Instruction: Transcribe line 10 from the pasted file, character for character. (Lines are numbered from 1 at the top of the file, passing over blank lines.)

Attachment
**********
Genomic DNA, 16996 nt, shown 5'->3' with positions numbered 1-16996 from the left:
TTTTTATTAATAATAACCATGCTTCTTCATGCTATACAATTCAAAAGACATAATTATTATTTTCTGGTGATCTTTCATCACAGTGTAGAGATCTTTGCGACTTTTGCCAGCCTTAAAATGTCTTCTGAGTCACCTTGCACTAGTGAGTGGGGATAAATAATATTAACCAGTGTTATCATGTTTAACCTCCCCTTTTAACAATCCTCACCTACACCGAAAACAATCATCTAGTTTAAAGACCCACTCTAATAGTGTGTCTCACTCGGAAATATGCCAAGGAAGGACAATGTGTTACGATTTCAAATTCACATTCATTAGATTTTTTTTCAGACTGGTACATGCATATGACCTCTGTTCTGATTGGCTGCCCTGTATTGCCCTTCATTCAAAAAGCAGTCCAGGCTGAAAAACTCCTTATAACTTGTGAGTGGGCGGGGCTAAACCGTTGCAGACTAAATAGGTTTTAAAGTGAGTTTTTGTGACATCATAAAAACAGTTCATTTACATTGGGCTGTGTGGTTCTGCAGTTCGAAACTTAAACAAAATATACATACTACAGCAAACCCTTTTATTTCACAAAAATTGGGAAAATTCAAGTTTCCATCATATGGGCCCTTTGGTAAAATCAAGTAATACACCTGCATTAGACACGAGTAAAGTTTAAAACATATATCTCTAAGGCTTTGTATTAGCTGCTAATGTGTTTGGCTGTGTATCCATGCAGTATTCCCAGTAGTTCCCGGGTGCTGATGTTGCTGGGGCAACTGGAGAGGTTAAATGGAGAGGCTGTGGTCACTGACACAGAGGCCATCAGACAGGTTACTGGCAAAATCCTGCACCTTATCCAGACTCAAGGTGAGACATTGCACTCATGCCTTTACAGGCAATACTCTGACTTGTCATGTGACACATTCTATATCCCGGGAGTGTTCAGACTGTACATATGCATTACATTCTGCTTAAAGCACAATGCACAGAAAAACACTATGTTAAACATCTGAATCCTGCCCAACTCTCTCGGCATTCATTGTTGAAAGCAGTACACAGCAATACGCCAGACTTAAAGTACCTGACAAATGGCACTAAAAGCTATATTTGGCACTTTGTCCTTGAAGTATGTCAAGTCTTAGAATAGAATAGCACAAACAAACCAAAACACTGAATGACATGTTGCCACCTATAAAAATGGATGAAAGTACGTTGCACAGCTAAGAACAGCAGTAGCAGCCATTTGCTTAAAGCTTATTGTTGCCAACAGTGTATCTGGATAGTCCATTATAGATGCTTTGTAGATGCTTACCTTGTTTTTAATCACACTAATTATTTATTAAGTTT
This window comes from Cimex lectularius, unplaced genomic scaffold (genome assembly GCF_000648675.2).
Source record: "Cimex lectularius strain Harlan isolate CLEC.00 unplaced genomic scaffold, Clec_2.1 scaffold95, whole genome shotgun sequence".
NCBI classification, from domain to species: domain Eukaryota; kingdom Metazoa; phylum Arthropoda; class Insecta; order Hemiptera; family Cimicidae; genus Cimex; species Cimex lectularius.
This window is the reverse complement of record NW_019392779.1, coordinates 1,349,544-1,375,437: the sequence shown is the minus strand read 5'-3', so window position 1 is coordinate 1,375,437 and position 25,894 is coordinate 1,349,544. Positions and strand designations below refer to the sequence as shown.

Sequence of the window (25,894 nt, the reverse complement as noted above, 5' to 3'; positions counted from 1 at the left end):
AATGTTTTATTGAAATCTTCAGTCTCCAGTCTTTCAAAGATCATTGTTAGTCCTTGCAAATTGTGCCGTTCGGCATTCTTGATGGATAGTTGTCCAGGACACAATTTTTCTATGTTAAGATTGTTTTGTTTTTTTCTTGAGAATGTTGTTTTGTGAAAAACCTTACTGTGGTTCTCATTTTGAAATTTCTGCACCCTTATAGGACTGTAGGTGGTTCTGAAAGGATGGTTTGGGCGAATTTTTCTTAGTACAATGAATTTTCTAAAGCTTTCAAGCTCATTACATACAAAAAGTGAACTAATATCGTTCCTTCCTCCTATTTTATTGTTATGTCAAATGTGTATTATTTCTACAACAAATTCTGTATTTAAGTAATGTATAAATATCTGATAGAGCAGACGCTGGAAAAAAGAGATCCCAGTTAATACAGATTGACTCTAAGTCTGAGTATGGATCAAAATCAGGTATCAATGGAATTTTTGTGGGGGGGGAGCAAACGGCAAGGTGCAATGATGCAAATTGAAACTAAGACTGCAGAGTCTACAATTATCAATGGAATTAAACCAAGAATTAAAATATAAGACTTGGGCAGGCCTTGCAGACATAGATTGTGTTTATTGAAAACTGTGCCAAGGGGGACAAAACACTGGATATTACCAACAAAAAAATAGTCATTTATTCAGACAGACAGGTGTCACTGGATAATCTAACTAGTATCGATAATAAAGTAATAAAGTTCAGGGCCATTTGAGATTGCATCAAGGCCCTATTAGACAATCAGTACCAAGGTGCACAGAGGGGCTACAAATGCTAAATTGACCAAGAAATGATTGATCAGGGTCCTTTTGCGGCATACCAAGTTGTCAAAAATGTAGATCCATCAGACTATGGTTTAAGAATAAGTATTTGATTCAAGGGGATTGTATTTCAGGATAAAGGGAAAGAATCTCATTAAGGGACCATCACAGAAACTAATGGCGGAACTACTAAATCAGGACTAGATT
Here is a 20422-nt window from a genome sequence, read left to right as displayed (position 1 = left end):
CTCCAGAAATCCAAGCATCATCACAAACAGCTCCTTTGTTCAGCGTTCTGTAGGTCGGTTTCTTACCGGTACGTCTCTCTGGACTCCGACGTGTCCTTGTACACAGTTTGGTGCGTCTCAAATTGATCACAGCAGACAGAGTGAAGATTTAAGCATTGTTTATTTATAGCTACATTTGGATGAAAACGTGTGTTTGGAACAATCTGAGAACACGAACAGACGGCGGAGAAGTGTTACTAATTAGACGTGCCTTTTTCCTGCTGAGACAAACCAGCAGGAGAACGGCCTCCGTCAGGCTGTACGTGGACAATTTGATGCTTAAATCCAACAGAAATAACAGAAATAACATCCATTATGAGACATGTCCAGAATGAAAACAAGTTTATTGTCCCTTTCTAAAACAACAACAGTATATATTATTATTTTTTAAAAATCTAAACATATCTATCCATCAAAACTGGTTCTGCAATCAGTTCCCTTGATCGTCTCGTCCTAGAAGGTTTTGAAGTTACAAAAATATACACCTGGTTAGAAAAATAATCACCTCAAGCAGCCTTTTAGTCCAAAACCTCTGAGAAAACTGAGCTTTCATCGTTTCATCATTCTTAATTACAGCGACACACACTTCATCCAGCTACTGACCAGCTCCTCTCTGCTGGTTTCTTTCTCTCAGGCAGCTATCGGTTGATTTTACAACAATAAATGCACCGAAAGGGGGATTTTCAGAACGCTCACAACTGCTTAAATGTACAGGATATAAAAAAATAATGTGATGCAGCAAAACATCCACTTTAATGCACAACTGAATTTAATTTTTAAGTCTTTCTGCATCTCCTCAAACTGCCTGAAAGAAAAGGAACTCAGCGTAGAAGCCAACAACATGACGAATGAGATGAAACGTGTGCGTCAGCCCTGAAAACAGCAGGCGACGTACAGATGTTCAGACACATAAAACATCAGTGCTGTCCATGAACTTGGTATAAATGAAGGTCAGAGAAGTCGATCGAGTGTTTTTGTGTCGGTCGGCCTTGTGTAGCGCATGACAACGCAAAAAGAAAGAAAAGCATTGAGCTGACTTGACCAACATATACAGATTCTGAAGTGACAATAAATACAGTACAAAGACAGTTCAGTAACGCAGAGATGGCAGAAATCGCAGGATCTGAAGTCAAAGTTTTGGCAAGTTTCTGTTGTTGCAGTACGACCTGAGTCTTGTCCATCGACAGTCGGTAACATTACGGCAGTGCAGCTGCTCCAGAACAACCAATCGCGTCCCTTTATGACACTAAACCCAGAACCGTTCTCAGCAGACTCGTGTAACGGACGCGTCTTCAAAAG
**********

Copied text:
CTCCAGAAATCCAAGCATCATCACAAACAGCTCCTTTGTTCAGCGTTCTGTAGGTCGGTTTCTTACCGGTACGTCTCTCTGGACTCCGACGTGTCCTTGTACACAGTTTGGTGCGTCTCAAATTGATCACAGCAGACAGAGTGAAGATTTAAGCATTGTTTATTTATAGCTACATTTGGATGAAAACGTGTGTTTGGAACAATCTGAGAACACGAACAGACGGCGGAGAAGTGTTACTAATTAGACGTGCCTTTTTCCTGCTGAGACAAACCAGCAGGAGAACGGCCTCCGTCAGGCTGTACGTGGACAATTTGATGCTTAAATCCAACAGAAATAACAGAAATAACATCCATTATGAGACATGTCCAGAATGAAAACAAGTTTATTGTCCCTTTCTAAAACAACAACAGTATATATTATTATTTTTTAAAAATCTAAACATATCTATCCATCAAAACTGGTTCTGCAATCAGTTCCCTTGATCGTCTCGTCCTAGAAGGTTTTGAAGTTACAAAAATATACACCTGGTTAGAAAAATAATCACCTCAAGCAGCCTTTTAGTCCAAAACCTCTGAGAAAACTGAGCTTTCATCGTTTCATCATTCTTAATTACAGCGACACACACTTCATCCAGCTACTGACCAGCTCCTCTCTGCTGGTTTCTTTCTCTCAGGCAGCTATCGGTTGATTTTACAACAATAAATGCACCGAAAGGGGGATTTTCAGAACGCTCACAACTGCTTAAATGTACAGGATATAAAAAAATAATGTGATGCAGCAAAACATCCACTTTAATGCACAACTGAATTTAATTTTTAAGTCTTTCTGCATCTCCTCAAACTGCCTGAAAGAAAAGGAACTCAGCGTAGAAGCCAACAACATGACGAATGAGATGAAACGTGTGCGTCAGCCCTGAAAACAGCAGGCGACGTACAGATGTTCAGACACATAAAACATCAGTGCTGTCCATGAACTTGGTATAAATGAAGGTCAGAGAAGTCGATCGAGTGTTTTTGTGTCGGTCGGCCTTGTGTAGCGCATGACAACGCAAAAAGAAAGAAAAGCATTGAGCTGACTTGACCAACATATACAGATTCTGAAGTGACAATAAATACAGTACAAAGACAGTTCAGTAACGCAGAGATGGCAGAAATCGCAGGATCTGAAGTCAAAGTTTTGGCAAGTTTCTGTTGTTGCAGTACGACCTGAGTCTTGTCCATCGACAGTCGGTAACATTACGGCAGTGCAGCTGCTCCAGAACAACCAATCGCGTCCCTTTATGACACTAAACCCAGAACCGTTCTCAGCAGACTCGTGTAACGGACGCGTCTTCAAAAG